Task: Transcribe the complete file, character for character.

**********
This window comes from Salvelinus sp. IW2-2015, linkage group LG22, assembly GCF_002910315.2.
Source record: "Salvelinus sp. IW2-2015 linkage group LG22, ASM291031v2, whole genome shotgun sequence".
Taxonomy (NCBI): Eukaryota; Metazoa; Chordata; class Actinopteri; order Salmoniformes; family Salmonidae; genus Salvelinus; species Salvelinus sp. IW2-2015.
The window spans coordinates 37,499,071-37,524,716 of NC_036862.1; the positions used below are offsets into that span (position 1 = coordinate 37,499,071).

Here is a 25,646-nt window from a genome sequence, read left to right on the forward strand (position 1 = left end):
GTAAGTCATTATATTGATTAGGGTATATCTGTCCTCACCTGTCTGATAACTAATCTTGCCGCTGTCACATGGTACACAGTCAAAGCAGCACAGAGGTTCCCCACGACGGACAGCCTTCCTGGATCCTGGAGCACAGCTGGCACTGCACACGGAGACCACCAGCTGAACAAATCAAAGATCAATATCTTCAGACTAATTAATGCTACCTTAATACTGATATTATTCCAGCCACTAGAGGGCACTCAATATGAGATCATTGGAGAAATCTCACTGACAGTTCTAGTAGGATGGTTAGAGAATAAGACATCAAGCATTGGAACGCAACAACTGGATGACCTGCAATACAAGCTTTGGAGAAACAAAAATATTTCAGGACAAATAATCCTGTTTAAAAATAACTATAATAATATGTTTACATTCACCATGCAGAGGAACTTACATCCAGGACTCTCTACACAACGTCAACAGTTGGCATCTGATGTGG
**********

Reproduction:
This window comes from Salvelinus sp. IW2-2015, linkage group LG22, assembly GCF_002910315.2.
Source record: "Salvelinus sp. IW2-2015 linkage group LG22, ASM291031v2, whole genome shotgun sequence".
Taxonomy (NCBI): Eukaryota; Metazoa; Chordata; class Actinopteri; order Salmoniformes; family Salmonidae; genus Salvelinus; species Salvelinus sp. IW2-2015.
The window spans coordinates 37,499,071-37,524,716 of NC_036862.1; the positions used below are offsets into that span (position 1 = coordinate 37,499,071).

Here is a 25,646-nt window from a genome sequence, read left to right on the forward strand (position 1 = left end):
GTAAGTCATTATATTGATTAGGGTATATCTGTCCTCACCTGTCTGATAACTAATCTTGCCGCTGTCACATGGTACACAGTCAAAGCAGCACAGAGGTTCCCCACGACGGACAGCCTTCCTGGATCCTGGAGCACAGCTGGCACTGCACACGGAGACCACCAGCTGAACAAATCAAAGATCAATATCTTCAGACTAATTAATGCTACCTTAATACTGATATTATTCCAGCCACTAGAGGGCACTCAATATGAGATCATTGGAGAAATCTCACTGACAGTTCTAGTAGGATGGTTAGAGAATAAGACATCAAGCATTGGAACGCAACAACTGGATGACCTGCAATACAAGCTTTGGAGAAACAAAAATATTTCAGGACAAATAATCCTGTTTAAAAATAACTATAATAATATGTTTACATTCACCATGCAGAGGAACTTACATCCAGGACTCTCTACACAACGTCAACAGTTGGCATCTGATGTGG